What a fun day it was

When my sister was going through cancer treatment often times her white blood cell count was insanely low, which prevented us from having other kids over to play very often. If one of them had any trace of a cold it could be devastating for my sister. But that all changed when she went into remission. Oh what an amazing piece of news that was!

I can remember a pool party we had after that so vividly. A friend my sister made at the hospital, Matt, and his mom came over. A couple of friends of mine from school also came over. We all swam in our above ground pool. It was warm, but not too hot that day, and sunny.

We had all kinds of pool toys! Various floating rafts, that ring toss game where the rings sink to the bottom; super soaker guns.

My mom served cut up fruit and this amazing sweet dip she makes to go with it. We all sat on the deck, snacked, and let the sun dry us off. Everyone was smiling. Our dogs played together. It was really fun.

Freedom from the hospital and good health never tasted so sweet.


This thing has to start somewhere

I don’t have a major goal in mind for this. I haven’t figured out any strong theme. It’s not specifically about food, or my job. I just want to share stories. I’m going to jot down what’s on my mind in the moment I log on. Thanks for reading.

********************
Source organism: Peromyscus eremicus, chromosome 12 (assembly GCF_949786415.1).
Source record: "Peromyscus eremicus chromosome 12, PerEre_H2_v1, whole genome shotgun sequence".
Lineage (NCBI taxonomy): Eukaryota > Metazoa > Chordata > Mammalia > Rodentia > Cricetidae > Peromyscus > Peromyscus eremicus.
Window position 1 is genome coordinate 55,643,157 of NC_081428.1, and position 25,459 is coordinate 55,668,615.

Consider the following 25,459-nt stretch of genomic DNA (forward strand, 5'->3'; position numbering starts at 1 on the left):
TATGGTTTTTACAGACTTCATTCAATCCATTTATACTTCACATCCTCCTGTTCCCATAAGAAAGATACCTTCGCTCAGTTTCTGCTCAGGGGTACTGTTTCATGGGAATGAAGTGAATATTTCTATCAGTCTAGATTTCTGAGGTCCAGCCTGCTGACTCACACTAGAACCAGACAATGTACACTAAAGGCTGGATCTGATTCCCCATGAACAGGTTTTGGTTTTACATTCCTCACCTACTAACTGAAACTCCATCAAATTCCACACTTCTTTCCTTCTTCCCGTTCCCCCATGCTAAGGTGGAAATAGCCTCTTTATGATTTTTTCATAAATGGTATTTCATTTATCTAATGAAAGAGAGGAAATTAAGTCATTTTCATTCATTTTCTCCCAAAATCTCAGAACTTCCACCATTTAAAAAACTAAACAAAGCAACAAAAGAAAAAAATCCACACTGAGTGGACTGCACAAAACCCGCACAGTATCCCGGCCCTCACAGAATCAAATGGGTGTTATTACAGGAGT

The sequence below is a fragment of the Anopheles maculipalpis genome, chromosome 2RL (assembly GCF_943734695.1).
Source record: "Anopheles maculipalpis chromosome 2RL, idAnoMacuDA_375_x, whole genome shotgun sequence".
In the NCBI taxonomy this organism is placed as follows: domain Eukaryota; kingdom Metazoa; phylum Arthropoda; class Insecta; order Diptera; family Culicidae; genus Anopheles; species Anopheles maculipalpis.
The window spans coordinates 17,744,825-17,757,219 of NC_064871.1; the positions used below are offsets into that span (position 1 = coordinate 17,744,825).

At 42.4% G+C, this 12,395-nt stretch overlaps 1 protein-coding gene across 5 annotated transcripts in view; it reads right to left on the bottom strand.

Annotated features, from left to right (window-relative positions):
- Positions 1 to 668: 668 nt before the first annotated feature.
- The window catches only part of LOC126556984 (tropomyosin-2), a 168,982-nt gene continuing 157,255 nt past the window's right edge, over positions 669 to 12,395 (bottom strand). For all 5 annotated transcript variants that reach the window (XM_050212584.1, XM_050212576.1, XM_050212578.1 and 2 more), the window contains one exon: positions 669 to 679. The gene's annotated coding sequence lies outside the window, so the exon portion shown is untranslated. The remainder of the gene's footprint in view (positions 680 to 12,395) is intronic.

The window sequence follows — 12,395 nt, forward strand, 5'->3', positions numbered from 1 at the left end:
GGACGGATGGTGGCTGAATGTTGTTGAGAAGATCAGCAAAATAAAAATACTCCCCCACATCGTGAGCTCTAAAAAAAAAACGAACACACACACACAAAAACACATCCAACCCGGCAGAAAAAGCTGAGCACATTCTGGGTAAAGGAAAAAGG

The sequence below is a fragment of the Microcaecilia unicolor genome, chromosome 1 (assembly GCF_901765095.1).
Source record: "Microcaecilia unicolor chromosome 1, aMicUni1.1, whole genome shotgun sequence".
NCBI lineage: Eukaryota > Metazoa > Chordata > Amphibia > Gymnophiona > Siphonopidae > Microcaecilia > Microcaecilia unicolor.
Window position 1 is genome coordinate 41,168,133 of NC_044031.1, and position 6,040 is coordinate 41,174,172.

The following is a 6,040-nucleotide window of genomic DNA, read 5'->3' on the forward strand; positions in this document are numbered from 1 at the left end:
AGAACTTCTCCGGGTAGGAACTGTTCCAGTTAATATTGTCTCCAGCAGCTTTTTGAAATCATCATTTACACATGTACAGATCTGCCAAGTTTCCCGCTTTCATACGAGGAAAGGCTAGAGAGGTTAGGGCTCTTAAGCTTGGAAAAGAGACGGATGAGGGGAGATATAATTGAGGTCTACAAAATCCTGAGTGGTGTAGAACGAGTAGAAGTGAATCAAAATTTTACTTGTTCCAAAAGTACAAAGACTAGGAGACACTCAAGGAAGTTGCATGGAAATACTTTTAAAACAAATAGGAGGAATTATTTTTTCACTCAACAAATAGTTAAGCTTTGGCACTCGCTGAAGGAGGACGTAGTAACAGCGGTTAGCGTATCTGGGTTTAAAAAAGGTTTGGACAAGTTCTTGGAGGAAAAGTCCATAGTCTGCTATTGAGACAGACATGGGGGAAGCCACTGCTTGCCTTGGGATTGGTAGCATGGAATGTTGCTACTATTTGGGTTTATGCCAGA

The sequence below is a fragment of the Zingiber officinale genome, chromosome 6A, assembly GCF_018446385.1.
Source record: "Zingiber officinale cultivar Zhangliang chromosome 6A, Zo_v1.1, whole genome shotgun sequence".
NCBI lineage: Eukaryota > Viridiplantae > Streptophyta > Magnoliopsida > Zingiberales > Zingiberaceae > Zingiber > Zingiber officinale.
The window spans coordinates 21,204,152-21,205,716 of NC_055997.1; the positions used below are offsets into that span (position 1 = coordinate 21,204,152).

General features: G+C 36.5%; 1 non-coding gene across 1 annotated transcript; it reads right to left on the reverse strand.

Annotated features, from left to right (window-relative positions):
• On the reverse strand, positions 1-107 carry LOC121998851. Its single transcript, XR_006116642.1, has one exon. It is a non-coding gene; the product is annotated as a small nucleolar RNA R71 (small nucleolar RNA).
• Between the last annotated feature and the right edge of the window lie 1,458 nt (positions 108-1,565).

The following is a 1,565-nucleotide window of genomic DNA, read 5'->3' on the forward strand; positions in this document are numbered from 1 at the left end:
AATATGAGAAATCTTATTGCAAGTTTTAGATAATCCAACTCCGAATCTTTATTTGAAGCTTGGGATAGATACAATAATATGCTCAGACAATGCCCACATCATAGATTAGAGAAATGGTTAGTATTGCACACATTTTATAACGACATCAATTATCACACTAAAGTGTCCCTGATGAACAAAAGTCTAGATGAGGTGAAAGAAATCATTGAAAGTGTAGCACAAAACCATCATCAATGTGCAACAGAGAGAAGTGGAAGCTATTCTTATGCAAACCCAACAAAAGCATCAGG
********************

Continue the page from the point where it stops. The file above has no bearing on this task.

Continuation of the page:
When I was three years old my younger sister was diagnosed with cancer. Embryonic rhabdomyosarcoma was her poison. She was just a toddler, and it was bad. Bad enough that she was a Make a Wish kid. We went to Disney World. She lived through her treatment and is now in her late 20s, like me. Treatment took its toll on her mind and body and she’s never really had a simple or easy life since. I wish there was more I could do to help her in general than be a listening ear. The problem is we can each only live our own lives. We can’t live for someone else.

Something like a terminal cancer diagnosis affects the entire family in some ways. I certainly didn’t come out of those years without my share of things to work through. One of the hardest parts of it all is how little I feel I can talk to people about that part of my life. It was a huge chunk of my early childhood but often when I drop the words “pediatric cancer” I see eyes dart away and smiles fade. No one wants to be the Debbie Downer of the group. Not even if it means keeping a part of my life quiet a lot of the time. The people who stick around in my life long enough will want to know.